Volunteer barbers help take the stress out of the first day of school

Finer Cut’s shop owner Cameron Cook gives a high top to soon-to-be 5th grader Lezavier Woodard.


On the Sunday before the first day of school in Minneapolis, four barbers at Fresh Cuts Barber Shop made sure that 62 kids would look sharp as they walked through their school doors. The annual event gives free-of-charge haircuts to students, kindergarten through 8th grade, before school starts.
“We’ve been doing this a long time,” said Fresh Cut’s owner Cameron Cook. “It’s a way to give back to the community.” The shop gave 42 free cuts at last year’s event. “This year we put it on social media and everyone heard about it.” Juan Collier, who traveled from his own shop, the Barber Lounge in Columbia Heights, joined Cook and barbers Chris Oliver and Unji Williams to spend their day off volunteering at the shop.
“It’s been rewarding,” said Williams. “It makes me feel good to give back. I know what it’s like. I’m a single mom and now these kids can go to school with confidence. I’ve been a barber for eight years and have been here for four years. Every year this event gets better and better.”
The small shop at 38th Street and 4th Avenue was crowded at mid-afternoon with kids and their parents, each waiting their turn. There were no quickie cuts. Each barber took their time, giving each child the cut they wanted. Lezavier Woodard, who lives nearby and is now in the fifth grade, showed off his high-top hair style, short on the sides but a couple of inches on the top. A few barber chairs down, Chris Oliver carefully styled the hair of a soon-to-be kindergartener named Lieum, who sat nervously. “I like it,” Lieum said of his haircut.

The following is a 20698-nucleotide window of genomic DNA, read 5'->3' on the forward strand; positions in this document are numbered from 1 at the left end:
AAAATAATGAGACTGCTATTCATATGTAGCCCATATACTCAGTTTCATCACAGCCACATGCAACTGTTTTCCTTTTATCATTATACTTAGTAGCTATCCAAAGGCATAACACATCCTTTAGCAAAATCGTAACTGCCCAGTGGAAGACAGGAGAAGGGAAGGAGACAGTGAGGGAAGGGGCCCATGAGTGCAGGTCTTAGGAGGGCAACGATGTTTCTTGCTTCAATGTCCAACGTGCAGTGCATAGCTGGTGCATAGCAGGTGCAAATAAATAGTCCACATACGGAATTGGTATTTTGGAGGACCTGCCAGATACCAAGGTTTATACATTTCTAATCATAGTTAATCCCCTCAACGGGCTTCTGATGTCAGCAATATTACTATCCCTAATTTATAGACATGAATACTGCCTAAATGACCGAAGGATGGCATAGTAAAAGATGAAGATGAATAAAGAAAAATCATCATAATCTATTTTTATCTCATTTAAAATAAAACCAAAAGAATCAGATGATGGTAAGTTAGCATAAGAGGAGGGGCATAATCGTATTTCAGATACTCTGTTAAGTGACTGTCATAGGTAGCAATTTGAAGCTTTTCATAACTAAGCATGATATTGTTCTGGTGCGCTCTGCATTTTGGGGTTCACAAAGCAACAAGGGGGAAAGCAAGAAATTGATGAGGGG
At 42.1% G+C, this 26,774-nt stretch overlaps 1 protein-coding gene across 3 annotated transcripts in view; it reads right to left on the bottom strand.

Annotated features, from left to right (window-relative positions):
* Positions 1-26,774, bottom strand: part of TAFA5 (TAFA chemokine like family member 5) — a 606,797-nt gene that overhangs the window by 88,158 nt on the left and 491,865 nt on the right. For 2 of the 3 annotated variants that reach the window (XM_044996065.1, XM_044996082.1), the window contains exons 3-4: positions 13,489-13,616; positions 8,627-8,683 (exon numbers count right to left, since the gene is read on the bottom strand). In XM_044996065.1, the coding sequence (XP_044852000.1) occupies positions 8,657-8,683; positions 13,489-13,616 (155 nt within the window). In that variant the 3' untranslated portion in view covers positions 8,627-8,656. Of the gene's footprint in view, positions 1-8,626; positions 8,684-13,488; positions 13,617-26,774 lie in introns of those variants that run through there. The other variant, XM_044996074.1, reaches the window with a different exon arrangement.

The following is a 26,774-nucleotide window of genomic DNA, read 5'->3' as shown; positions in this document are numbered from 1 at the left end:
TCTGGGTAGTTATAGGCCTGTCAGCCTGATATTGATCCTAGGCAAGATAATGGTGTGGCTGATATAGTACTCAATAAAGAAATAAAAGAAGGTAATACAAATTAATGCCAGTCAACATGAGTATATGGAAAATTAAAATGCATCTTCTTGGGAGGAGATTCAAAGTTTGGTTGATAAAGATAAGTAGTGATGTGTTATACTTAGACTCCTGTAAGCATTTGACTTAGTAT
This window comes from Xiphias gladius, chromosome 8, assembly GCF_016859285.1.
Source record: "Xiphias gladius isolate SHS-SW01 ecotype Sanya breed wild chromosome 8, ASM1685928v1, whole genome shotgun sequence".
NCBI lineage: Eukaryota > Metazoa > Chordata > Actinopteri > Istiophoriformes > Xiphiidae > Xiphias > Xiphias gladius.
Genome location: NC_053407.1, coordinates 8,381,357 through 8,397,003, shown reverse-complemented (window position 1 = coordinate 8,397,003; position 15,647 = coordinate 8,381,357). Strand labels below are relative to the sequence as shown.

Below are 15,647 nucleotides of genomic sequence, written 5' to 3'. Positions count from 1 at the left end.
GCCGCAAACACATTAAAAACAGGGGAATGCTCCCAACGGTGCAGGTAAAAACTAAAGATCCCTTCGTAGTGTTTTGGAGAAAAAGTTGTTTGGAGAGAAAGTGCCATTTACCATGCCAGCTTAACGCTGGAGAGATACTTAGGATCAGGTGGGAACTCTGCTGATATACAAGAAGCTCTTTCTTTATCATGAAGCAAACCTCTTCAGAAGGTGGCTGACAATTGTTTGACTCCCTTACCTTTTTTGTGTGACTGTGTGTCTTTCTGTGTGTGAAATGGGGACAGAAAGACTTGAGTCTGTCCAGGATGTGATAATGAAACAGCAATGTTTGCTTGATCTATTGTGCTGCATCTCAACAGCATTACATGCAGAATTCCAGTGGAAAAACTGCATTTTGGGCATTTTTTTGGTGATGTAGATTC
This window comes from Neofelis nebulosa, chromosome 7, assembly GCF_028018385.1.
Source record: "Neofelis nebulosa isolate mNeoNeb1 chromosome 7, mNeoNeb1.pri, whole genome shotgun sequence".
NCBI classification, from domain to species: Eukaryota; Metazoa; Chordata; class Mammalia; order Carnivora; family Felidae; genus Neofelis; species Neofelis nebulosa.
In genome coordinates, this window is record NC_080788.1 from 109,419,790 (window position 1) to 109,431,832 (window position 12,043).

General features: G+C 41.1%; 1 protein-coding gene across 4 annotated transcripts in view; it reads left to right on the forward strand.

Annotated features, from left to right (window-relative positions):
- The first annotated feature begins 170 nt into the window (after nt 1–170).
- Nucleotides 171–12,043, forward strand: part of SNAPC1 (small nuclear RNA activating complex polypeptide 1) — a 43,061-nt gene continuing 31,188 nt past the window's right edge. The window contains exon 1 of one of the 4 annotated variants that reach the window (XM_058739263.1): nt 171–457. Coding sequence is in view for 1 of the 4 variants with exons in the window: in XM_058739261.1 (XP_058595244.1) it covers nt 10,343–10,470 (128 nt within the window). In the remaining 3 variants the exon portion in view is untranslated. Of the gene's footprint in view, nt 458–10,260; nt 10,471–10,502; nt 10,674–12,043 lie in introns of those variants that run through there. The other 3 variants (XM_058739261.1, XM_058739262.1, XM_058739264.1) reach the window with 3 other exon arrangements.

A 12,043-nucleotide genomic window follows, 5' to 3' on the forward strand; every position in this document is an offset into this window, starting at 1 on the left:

Chris Oliver, who came in from his barber shop the Executive Lounge in Northeast Minneapolis, joined Juan Collier in donating their time so kids could start school looking sharp. Customer Lieuam is now attending kindergarten.

Families who brought their children also enjoyed burgers, grilled on a Weber on the sidewalk outside the front door. There were snack chips and cookies as well, and students could take what they needed from boxes of backpacks and school supplies, donated by local businesses, including the nearby Seward Co-op, the Smoke in the Pit barbeque and the Minnesota Spokesman-Recorder newspaper. “It was all donated, and on short notice, too. There were no questions asked. People wanted to help the community,” said Cook.
Cook said that events like this can be an example to others in the community to do the right thing and to help bring neighbors together. “Sunday is our day off, but it’s necessary to do things like this. If we don’t show that we care, who will?”

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